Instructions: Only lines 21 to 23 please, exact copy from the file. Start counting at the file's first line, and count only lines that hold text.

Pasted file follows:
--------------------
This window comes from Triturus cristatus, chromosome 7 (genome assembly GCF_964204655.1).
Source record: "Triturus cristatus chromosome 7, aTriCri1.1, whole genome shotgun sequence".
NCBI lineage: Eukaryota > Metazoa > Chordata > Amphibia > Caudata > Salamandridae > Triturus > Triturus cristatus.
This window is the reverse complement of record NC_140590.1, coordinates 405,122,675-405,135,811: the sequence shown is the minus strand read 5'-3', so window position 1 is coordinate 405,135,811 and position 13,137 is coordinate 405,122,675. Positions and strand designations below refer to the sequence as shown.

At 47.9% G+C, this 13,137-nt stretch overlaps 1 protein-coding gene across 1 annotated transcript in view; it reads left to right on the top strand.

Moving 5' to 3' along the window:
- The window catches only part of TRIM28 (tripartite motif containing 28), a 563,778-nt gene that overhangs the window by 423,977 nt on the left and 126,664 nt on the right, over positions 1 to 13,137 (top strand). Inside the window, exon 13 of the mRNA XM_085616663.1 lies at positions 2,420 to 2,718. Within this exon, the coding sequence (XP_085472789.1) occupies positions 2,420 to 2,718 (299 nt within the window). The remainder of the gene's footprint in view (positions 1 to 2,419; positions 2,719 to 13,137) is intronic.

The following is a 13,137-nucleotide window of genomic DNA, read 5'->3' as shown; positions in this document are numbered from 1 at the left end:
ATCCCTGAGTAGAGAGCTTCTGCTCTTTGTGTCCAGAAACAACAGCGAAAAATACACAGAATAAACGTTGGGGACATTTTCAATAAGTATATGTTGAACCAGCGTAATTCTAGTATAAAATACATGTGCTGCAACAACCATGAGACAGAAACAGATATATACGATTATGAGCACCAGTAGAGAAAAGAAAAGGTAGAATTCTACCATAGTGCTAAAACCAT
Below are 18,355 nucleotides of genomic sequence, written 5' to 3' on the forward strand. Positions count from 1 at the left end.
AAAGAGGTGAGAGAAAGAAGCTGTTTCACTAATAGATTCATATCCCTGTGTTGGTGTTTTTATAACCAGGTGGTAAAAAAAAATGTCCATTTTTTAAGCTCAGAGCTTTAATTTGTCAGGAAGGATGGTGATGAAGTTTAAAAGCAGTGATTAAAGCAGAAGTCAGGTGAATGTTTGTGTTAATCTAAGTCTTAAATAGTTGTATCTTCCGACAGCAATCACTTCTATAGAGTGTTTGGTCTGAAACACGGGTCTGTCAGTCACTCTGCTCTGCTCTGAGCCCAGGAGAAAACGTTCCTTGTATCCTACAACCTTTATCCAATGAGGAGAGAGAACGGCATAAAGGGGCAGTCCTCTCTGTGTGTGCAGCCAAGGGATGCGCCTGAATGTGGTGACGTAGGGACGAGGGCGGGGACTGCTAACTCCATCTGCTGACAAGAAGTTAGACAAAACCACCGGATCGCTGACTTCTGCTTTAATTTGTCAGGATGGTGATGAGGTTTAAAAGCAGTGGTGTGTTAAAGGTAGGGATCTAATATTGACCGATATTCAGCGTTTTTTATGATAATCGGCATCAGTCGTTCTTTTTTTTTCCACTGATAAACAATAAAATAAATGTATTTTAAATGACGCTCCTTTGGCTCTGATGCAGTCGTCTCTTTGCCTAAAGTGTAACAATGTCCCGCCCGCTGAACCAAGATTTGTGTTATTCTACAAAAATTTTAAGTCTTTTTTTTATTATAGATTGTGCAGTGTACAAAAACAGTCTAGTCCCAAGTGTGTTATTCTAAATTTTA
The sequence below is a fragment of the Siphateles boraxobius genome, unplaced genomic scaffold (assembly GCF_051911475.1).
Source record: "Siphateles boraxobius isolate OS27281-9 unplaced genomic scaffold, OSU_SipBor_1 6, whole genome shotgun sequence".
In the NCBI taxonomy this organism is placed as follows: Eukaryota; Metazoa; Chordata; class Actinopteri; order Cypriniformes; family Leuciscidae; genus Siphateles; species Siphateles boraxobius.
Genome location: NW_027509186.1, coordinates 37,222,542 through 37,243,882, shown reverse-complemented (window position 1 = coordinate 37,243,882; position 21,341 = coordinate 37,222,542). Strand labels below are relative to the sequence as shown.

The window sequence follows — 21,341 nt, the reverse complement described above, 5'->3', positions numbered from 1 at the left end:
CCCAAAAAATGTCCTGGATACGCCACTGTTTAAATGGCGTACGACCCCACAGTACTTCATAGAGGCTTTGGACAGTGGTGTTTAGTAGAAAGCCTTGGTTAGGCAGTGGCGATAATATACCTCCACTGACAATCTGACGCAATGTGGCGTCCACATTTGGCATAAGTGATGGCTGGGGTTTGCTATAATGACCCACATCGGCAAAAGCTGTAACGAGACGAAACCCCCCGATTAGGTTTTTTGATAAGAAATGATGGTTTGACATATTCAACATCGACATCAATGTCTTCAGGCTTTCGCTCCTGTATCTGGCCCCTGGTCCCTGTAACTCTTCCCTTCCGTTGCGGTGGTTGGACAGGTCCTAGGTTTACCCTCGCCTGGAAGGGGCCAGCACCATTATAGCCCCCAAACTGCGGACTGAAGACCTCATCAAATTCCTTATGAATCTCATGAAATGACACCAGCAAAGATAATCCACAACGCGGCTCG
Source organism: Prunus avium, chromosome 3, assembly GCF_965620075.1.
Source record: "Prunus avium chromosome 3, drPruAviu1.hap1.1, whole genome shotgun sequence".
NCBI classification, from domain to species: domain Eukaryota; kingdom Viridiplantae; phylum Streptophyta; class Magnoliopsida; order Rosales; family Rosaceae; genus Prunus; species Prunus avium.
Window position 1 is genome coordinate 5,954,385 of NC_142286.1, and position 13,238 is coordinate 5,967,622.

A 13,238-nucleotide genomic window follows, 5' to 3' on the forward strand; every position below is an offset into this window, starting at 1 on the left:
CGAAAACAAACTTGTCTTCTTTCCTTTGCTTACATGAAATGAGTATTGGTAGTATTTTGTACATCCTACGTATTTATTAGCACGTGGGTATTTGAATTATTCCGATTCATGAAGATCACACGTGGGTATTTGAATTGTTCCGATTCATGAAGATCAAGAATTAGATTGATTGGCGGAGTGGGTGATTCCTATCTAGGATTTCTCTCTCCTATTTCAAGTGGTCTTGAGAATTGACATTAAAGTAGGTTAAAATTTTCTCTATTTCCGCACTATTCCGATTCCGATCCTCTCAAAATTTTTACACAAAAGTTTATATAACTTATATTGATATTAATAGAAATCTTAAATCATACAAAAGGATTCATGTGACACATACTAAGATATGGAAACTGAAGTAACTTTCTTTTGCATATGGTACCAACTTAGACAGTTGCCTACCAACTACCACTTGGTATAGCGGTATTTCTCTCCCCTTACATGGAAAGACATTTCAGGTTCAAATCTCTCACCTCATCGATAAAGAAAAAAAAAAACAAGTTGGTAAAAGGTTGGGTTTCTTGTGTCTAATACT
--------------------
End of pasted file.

Window position 1 is genome coordinate 5,954,385 of NC_142286.1, and position 13,238 is coordinate 5,967,622.

A 13,238-nucleotide genomic window follows, 5' to 3' on the forward strand; every position below is an offset into this window, starting at 1 on the left:
CGAAAACAAACTTGTCTTCTTTCCTTTGCTTACATGAAATGAGTATTGGTAGTATTTTGTACATCCTACGTATTTATTAGCACGTGGGTATTTGAATTATTCCGATTCATGAAGATCACACGTGGGTATTTGAATTGTTCCGATTCATGAAGATCAAGAATTAGATTGATTGGCGGAGTGGGTGATTCCTATCTAGGATTTCTCTCTCCTATTTCAAGTGGTCTTGAGAATTGACATTAAAGTAGGTTAAAATTTTCTCTATTTCCGCACTATTCCGATTCCGATCCTCTCAAAATTTTTACACAAAAGTTTATATAACTTATATTGATATTAATAGAAATCTTAAATCATACAAAAGGATTCATGTGACACATACTAAGATATGGAAACTGAAGTAACTTTCTTTTGCATATGGTACCAACTTAGACAGTTGCCTACCAACTACCACTTGGTATAGCGGTATTTCTCTCCCCTTACATGGAAAGACATTTCAGGTTCAAATCTCTCACCTCATCGATAAAGAAAAAAAAAAACAAGTTGGTAAAAGGTTGGGTTTCTTGTGTCTAATACT